They're both symbols of 'Pride' (Southern Pride--it's a thing ... and Gay Pride) or both symbols of intolerance (against blacks, against heteros). To be sure, you can find someone who's wearing those stars-and-bars 'cause they're nothin' but a Lynyrd Skynyrd fan--and it isn't hard to find some bad behavior online by a 'rainbow warrior.' But before you embrace this argument understand that someone on your side is making the counter argument: it can't legitimately be both an innocent statement of pride and a symbol of intolerance at the same time (not 'innocently,' anyway). If that's your argument it has a problem (Edited to add: You can argue that one is a symbol of intolerance and one is a legitimate symbol of pride--but if you are arguing that the Confederate flag just can't be a symbol of racial intolerance then you have to do some Olympic level mental gymnastics to even begin to justify that).

But I get to fly it! Well, you do. And hippies get to burn the American flag in dismal protest of American exceptionalism. The idea that you should defend offensive speech even though it is offensive is the ACLU's wheelhouse. As the people supporting the "they get to" argument usually don't support the ACLU (or flag burning's legitimacy under the 1st Amendment) you have to ask if they're serious about the "It's in bad-taste but this is America" argument--or if they're legit. Yeah. I didn't really think so either.

It's not okay to be divisive unless you're on the GAYstapo (in which case being outrageous is part of your whole deal)? Leaving aside who has "more power" in American society right now let's ask a different question: given that "anyone could be offended by anything" is there anything that's legitimately offensive? If you answered 'no' then, like, you're a relativist--right? A super-liberal? 'Cause that's their deal. If you answered "Yes--and it's homosexuality. Southern pride is fine." Then what about treason? Slavery? Institutionalized racism? Oh, yeah, right: it was the war of northern aggression. Got it.

The idea that these are divisive in the same way is also highly questionable: If the descendants of an enslaved population might legitimately feel divisive about a symbol of that oppression, what is the similar issue for heterosexual people who feel oppressed by the gay pride flag? Is it that they're flaunting their deviancy? Their sinful choice? What if it's just a building flying it? What current or historical wrong has happened to the group of (presumably) hetero/cis-gendered evangelicals that they're complaining about? It's not clear there is one.

The Real Question ...
Here's the real question though: Way back when the Republican party fought a war against the Confederate flag. Why are conservatives embracing it today?

But here's a solution:
When NOBODY'S Happy It's Probably A Good Sign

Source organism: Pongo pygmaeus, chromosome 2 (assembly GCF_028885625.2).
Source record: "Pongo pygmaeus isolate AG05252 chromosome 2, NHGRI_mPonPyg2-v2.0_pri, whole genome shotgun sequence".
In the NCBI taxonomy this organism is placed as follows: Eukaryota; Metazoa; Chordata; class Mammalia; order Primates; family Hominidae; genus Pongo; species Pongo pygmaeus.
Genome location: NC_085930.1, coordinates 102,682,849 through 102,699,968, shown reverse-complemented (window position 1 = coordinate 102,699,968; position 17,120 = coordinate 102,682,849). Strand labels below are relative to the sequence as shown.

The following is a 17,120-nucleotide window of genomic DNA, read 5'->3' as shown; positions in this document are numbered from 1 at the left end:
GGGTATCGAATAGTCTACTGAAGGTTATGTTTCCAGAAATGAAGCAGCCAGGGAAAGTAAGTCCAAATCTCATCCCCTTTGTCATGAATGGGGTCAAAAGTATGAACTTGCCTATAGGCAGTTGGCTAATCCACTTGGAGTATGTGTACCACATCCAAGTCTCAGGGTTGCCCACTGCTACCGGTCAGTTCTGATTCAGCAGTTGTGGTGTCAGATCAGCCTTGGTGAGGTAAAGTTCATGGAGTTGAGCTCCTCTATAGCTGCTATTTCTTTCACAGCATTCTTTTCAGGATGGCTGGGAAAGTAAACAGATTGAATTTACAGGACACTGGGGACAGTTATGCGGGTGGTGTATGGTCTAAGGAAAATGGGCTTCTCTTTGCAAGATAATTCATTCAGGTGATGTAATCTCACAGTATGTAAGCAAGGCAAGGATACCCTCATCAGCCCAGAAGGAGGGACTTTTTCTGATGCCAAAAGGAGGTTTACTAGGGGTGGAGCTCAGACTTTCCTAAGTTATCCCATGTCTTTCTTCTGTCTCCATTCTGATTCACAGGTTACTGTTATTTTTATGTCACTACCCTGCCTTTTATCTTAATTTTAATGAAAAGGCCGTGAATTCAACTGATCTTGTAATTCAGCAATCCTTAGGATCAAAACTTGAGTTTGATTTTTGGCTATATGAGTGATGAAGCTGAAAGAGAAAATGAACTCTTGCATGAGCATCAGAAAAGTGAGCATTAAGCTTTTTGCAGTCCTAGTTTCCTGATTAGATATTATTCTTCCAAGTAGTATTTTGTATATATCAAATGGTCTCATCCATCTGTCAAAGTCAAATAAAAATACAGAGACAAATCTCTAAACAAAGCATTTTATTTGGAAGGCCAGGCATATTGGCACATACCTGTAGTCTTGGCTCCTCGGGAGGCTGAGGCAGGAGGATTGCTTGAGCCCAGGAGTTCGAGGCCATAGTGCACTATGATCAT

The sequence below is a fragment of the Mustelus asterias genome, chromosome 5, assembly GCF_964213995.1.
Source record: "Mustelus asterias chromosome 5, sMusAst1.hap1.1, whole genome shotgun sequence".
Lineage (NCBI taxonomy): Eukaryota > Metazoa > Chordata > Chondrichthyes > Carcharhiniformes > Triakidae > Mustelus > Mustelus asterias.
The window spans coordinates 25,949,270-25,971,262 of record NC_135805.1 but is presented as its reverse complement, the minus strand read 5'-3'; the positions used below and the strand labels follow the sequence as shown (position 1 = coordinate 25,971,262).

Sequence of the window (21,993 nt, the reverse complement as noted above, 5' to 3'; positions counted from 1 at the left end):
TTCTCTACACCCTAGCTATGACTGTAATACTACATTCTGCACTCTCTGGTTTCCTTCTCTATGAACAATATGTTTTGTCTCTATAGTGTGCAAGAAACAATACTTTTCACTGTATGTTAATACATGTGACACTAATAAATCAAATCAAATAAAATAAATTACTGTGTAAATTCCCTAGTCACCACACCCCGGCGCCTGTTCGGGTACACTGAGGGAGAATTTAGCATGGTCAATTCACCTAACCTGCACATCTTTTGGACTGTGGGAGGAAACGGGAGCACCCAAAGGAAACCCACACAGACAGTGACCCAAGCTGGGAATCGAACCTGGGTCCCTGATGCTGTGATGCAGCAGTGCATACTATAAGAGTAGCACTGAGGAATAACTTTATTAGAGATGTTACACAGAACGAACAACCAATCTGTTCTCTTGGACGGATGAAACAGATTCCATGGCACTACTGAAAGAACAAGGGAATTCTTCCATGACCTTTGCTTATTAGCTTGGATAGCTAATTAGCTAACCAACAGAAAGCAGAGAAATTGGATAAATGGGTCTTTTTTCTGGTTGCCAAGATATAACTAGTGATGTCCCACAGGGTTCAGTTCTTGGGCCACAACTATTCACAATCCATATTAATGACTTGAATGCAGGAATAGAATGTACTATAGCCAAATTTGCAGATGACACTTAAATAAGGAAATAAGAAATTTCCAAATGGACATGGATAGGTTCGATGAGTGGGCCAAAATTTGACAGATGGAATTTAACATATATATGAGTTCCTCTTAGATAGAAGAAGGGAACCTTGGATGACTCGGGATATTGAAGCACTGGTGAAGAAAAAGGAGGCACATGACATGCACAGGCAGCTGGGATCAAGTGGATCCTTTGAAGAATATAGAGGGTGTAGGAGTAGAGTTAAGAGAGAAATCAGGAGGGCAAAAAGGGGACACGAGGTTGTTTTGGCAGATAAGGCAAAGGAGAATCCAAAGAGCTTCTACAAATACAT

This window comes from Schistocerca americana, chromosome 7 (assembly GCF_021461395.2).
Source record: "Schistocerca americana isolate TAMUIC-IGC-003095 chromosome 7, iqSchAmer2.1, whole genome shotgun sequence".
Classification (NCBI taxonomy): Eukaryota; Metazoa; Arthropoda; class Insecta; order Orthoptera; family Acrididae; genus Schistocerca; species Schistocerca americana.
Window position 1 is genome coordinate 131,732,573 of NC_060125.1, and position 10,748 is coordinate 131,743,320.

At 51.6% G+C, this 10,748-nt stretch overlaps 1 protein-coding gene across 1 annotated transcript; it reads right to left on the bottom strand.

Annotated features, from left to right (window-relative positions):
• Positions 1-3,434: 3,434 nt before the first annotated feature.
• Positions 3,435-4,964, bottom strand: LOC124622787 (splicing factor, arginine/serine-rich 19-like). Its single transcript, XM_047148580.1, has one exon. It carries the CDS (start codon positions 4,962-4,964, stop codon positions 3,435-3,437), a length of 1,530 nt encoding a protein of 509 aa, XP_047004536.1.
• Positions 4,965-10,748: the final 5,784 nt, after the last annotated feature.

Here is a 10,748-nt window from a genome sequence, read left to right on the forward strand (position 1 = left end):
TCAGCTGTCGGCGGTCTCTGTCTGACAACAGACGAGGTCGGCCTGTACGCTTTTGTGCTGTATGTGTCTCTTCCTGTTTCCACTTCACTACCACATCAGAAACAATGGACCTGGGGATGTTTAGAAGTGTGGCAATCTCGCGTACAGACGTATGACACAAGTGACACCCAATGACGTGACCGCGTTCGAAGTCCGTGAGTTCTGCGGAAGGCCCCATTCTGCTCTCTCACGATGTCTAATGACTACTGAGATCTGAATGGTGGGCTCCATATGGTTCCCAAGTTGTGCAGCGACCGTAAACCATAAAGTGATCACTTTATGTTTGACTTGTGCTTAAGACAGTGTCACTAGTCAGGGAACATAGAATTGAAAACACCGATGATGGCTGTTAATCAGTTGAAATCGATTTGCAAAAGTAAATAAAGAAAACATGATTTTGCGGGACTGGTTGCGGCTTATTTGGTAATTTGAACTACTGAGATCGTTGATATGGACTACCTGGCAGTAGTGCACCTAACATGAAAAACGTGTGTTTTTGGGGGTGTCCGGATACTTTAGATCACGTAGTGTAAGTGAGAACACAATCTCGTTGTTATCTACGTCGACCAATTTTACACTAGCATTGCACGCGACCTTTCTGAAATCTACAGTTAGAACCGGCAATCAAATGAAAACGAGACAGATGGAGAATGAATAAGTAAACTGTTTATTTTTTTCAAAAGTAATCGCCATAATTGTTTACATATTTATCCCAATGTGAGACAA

1. > or both symbols of intolerance (against blacks, against heteros)

    The gay pride movement does *not* include an intolerance of heteros. It *does* include an intolerance of bigots and oppression. There's a *huge* distinction there.

    And that's why...

    > it can't legitimately be both an innocent statement of pride and a symbol of intolerance at the same time

    The Gay Pride flag is very much that. It is both a statement of being proud of your own nature (sexual preference in this case) and a statement of not-putting-up-with-bullshit from those who wish to destroy people of that nature.

    The reason it's "innocent" is because, fundamentally, being homosexual doesn't hurt anyone (regardless of what the Religious Right would have you believe). That's the major contrast between the Gay Pride movement and the southern state slavery & racism movement (which masquerades under the "States Rights" slogan). The former is about promoting human rights; the latter is about taking them away.

    1. Well, yes--but if you tell conservatives it's not about intolerance they can go on the Internet and find someone behind it being intolerant. Then you get into the "it's just that one guy thing" which may or may not convince an observer ...

      If I say the Confederate flag is nothing *but* intolerance I have to deal with the Lynyrd Skynyrd guy--which, again, is a waste of everyone's time (and, no I don't believe anyone wearing the Conf. Battle Flag JUST likes "Gimme 3 Steps" a whole lot--but proving it is difficult).

      The point, however, is that if you acknowledge that someone, somewhere has been intolerant with either flag THEN you have to ask "What exactly are you *proud* of about 'that'."

      When it's "I'm PROUD of the Confederacy ..." then you've identified the problem. When it's "I'm PROUD of my sexual orientation" ... hey, it's like those are totally different things!

  2. Ta-Nehisi Coates wrote about how the crowd's tolerance of the "lone idiot" was far more troubling to him.

    1. Also: they've identified the dude. He's almost certainly not a plant (yet to be tested for chlorophyl, of course, but I'm sure that's coming).